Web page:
Do You Want to Pay Your Student Loan Early?
The impact of student loan debt on the lives of Utahns (and all other Americans for that matter) has never been more serious than now. The millennials, the most influential group of consumers today, are the biggest victims.
Millennials have to put off major life events. They are too poor to spend a ton of money on a wedding with abandon and own one of the beautiful townhomes for sale in Eagle Mountain, Eureka, or Spanish Fork.
Understandably, many adults who still carry some student loan balance in their late 20s or 30s mull over prepayment, which comes with no penalty. Paying off your college debt ahead of schedule allows you to be more psychologically ready to take your first steps toward financial freedom.
But is it the best idea? Surprisingly, early repayment of your student loan debt might not put you at a disadvantageous position.
It Limits the Money You Can Save
Prepayment means putting more money in the pocket of your lender than what you are required to give every month. Doing so lets you drive down the principal, naturally shortens your student loan term and minimizes your overall interest expense.
However, choosing to feed your college debt can starve your other funds. Saving for a rainy day fund and an emergency fund is hard enough if you have a student loan, let alone if you are funneling more cash into it monthly.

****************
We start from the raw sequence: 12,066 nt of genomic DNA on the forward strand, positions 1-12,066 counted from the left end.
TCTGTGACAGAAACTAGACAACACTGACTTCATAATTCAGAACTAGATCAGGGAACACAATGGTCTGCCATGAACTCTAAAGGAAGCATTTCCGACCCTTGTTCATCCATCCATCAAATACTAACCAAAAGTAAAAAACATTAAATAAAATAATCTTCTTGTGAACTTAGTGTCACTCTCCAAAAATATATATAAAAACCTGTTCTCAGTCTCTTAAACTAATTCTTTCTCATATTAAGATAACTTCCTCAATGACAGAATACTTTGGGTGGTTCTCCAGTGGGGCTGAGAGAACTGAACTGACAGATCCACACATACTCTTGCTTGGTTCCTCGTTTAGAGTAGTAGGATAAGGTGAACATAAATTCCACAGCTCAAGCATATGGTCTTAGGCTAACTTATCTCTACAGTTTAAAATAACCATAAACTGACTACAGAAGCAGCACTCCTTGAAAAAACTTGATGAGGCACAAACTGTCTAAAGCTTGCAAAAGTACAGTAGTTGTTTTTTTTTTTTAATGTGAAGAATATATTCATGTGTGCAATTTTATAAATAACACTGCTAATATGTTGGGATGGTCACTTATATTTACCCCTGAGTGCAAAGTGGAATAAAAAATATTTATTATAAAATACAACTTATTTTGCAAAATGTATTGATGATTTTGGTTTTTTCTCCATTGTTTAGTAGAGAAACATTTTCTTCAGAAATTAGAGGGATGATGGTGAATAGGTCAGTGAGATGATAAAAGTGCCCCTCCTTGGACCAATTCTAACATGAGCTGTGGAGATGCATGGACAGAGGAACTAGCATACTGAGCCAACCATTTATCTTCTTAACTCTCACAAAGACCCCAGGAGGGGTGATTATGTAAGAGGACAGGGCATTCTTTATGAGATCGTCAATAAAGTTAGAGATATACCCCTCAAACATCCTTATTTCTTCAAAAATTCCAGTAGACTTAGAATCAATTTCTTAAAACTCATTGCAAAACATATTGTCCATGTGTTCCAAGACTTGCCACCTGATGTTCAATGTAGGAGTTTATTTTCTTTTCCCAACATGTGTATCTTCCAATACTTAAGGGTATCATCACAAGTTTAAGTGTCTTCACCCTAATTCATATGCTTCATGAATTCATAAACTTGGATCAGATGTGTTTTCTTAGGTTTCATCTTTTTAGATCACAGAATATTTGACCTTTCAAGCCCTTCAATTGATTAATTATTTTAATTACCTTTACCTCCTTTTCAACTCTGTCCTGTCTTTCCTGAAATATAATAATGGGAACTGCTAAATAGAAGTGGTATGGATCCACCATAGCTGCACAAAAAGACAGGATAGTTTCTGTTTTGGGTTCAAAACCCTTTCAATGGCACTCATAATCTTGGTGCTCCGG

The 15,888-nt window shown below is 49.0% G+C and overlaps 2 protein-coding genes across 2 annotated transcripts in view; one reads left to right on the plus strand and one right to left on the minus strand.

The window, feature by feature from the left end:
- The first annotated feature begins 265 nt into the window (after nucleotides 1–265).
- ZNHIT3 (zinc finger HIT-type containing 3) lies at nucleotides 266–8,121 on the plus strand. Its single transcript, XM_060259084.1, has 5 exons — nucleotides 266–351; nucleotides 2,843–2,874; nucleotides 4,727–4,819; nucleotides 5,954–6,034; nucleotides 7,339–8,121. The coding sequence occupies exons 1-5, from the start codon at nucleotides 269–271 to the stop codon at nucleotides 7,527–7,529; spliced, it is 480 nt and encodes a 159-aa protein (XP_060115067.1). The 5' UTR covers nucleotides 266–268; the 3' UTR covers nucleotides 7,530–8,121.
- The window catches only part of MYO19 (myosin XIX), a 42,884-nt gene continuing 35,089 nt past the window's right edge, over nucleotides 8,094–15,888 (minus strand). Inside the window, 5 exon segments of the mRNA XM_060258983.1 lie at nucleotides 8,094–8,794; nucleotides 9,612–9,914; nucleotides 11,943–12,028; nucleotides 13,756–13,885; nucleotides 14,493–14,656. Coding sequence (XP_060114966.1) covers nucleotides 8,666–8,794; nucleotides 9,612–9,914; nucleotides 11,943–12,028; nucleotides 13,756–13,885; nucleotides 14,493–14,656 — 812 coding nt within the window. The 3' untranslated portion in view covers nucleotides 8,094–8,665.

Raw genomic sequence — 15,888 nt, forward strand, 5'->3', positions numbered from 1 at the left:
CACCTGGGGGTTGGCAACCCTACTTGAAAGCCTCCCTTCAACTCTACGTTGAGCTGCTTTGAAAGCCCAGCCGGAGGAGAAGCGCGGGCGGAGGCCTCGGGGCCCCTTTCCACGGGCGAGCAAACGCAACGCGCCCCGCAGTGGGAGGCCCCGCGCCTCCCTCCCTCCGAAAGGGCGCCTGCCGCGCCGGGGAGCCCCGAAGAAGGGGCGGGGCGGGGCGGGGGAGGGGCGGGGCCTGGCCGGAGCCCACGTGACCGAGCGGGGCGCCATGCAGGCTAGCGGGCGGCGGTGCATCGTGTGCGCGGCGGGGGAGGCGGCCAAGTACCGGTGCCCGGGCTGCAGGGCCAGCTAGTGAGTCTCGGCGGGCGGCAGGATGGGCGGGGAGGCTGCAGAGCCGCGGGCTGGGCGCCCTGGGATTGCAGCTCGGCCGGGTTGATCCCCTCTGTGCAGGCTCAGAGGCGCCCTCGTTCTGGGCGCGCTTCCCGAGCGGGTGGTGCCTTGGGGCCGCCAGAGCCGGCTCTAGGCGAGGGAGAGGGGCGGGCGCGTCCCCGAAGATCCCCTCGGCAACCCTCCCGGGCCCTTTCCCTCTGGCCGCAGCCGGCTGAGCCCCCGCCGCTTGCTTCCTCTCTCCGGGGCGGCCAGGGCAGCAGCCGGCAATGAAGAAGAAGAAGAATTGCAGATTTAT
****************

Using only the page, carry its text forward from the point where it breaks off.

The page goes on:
While sufficient payment is not without an opportunity cost, it helps you be more financially flexible. If you have other debts with higher interest, you might want to use your extra money to pay them off first to ultimately save money.
It Hurts Your Credit
One of the benefits of being indebted is the opportunity to build your credit. Paying off your student loan early can shave some points off your FICO scores to a certain extent.
Once your college debt is repaid completely, its account is closed. It then becomes a less influential factor in credit scoring. Considering that you have carried it for many years, the average age of your accounts will drop when it is no longer active.
Moreover, your FICO scores might go down due to lack of credit mix if it is your only installment loan. Even worse, your credit will suffer if you miss payments on your other reported financial obligations, like credit card bills, just because you want to pay your student loan off more quickly.
It Keeps You From Investing More
It’s never too early to invest your money for retirement. You have to play the long game, and it is imperative not to rush into any decision, including early student loan repayment. Time is a tool for steady and consistent wealth building, so use it to your advantage to grow your money by buying stocks and other assets instead of focusing on little gains stemming from interest savings.
Paying off your college debt comes with merits, but it is not entirely practical. Analyze your financial situation and think about your long-term goals to decide whether or not you should pursue prepayment.